"I have 177 reasons to fund my school," reads one teacher's sign at the State Capitol in Oklahoma City, Oklahoma, on April 2, 2018. Photo: Oklahoma Education Association
Education | National

National Indian Education Association supports teacher walkout



The nation's largest Indian education organization is throwing its support behind a teacher strike in Oklahoma, citing the large numbers of Indian students in the Sooner State.

More than 100,000 Native students attend public schools in the state, National Indian Education Association President Dr. Jolene Bowman noted in a statement on Monday. They deserve a quality education provided by adequately funded schools, she said.

"With their strike, Oklahoma educators are demanding the state fulfills its' responsibility and fully fund public schools and provide raises to educators," Bowman, who is a citizen of the Stockbridge-Munsee Band of Mohican Indians, said in the statement. "Funding for textbooks, supplies, and professional development are critical and are necessary to create positive, culturally-responsive learning environments where students can be inspired and thrive."

"When teachers do not have the resources and support they need, Native students and all students suffer," Bowman said.

The strike began earlier in the day, as thousands of educators walked off the job to call for more funds for schools, pay and benefits. Many took their cause to the State Capitol in Oklahoma City, where a newly enacted bill has faced criticism for not directing enough money to a system that serves over 693,000 students.

“Our students are the real victims of the legislature’s failure to properly fund education and our state core government services,” said Oklahoma Education Association President Alicia Priest. “Our class sizes have ballooned to impossible numbers. Our schools can’t buy text books for every child. We’ve dropped not only fine arts and foreign language courses, we’ve also dropped advanced placement classes.”

But Gov. Mary Fallin (R) said the revenue package provides an average pay raise of $6,000 for teachers, which she called the largest in state history. Along with an additional $50 million for funding and textbooks, she said the bill boosts education spending by nearly 20 percent.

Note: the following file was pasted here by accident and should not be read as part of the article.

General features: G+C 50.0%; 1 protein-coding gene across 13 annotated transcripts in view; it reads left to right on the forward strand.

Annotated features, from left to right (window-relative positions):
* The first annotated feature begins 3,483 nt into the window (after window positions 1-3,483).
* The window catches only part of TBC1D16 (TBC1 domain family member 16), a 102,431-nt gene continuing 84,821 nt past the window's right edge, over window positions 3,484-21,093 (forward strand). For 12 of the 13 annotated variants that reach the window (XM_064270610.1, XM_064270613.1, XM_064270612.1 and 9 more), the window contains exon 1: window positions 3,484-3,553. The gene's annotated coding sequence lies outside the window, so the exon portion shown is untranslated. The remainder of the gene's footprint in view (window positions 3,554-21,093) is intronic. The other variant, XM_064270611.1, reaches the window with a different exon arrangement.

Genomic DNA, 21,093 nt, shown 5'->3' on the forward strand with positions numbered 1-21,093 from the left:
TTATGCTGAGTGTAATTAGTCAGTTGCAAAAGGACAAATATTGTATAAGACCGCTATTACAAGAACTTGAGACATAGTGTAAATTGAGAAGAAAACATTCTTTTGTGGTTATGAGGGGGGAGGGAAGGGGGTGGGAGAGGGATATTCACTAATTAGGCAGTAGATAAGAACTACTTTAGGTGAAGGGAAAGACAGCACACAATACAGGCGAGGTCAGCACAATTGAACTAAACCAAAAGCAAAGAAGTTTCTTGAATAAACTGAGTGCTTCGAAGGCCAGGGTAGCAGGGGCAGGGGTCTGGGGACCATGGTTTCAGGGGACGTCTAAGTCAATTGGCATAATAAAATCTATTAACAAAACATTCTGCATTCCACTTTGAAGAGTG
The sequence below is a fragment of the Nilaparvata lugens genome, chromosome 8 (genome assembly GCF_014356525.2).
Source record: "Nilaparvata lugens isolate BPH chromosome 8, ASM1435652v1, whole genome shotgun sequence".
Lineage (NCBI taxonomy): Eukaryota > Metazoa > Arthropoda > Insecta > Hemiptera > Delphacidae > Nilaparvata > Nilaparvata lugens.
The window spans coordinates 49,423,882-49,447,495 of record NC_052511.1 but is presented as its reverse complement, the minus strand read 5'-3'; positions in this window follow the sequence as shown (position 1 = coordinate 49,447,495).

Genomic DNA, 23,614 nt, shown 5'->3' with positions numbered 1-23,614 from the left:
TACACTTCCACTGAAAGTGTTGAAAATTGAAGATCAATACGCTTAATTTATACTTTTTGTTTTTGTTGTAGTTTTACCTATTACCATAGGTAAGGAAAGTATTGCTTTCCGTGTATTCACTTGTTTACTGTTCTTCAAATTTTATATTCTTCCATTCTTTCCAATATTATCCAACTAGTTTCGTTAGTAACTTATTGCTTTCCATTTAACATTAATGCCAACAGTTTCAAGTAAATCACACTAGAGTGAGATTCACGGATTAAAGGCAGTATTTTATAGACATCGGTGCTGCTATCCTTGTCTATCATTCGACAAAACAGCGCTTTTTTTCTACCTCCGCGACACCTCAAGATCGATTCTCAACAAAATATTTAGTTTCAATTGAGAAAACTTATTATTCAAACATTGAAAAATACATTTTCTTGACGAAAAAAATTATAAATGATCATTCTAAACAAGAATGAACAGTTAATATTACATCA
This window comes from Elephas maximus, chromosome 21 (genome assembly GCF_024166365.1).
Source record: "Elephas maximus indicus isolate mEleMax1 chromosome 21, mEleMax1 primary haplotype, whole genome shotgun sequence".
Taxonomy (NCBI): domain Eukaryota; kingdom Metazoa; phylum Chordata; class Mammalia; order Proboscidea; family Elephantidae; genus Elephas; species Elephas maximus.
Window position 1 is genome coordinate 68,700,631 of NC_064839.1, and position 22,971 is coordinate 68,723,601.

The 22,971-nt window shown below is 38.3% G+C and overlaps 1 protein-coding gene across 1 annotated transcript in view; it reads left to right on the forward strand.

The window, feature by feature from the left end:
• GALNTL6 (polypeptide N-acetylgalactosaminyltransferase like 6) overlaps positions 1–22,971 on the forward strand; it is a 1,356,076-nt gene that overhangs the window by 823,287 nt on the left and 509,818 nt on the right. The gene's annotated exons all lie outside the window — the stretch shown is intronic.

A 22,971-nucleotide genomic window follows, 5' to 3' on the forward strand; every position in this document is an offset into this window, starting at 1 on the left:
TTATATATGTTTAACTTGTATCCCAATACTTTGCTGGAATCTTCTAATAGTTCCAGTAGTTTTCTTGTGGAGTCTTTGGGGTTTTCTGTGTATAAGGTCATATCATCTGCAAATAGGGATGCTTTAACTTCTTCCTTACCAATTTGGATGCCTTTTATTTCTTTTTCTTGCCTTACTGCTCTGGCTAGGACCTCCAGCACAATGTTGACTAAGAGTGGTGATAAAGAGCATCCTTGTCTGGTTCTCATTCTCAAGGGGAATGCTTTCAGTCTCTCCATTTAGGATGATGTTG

“I appreciate teachers coming to the Capitol today to talk with their elected officials. During the past three years, I have called for an increase in teacher salaries." Fallin said in a press release on Monday.

Through their Class III gaming compacts, tribes have long contributed revenues to education in the state. In fiscal year 2017, the Education Reform Revolving Fund received $117.6 million, according to a report from the Oklahoma Gaming Compliance Unit.

Some tribes also contribute money directly to public education. The Cherokee Nation donated $5.4 million to 108 school districts in northeastern Oklahoma this year, funds that are derived from the sale of car tags to tribal citizens.


Still, public schools have faced shortfalls in recent years, but not because of tribes -- their payments to the state have risen. Instead, other sources of revenue, including energy and certain forms of taxation, have come in lower than expected, leading to cuts in recent years and prompting politicians to look for other ways to boost the bottom line.

An expansion of Indian gaming is among the ideas on the table. Adding ball and dice games -- and making tribes share the revenues -- could bring $22 million next year and $49 million in the following year, according to lawmakers.

The Oklahoma Education Association has voiced support for the expansion but it has not been approved by the Legislature. Tribes would still have to negotiate new compacts and install ball and dice games in order for revenues to kick in.

According to the Center on Budget and Policy Priorities, Oklahoma has failed to keep up with inflation and rising costs. As a result, touted gains in education funding have not actually resulted in progress due to cuts stemming back to 2008, when the entire nation fell into an economic recession.

"For example, Oklahoma’s $2-per-pupil increase this year was far from enough to offset the state’s $1,058-per-pupil cut over the previous nine years," the center said in a November 2017 report that called the last decade a "punishing" one for public education. The report noted that politicians in Oklahoma approved tax cuts rather than restore funding to pre-recession levels.

"It is impossible to reverse a decade of student growth that has outpaced funding for public education in a single revenue bill or legislative session," the Oklahoma Department of Education acknowledged as it touted the pay raise.

But Oklahoma is not alone in funding woes. Teachers in Kentucky also walked out on Monday in protest of spending levels. Educators in West Virginia went on strike on February 22 and returned to work after nine days after securing a 5 percent pay raise.

The overwhelming majority of American Indian and Alaska Native students attend public schools, both on and off reservations. In Oklahoma, they represent 15 percent of the student population, according to NIEA.

The Bureau of Indian Education oversees 5 schools in Oklahoma. They are funded by the federal government, not by the state.

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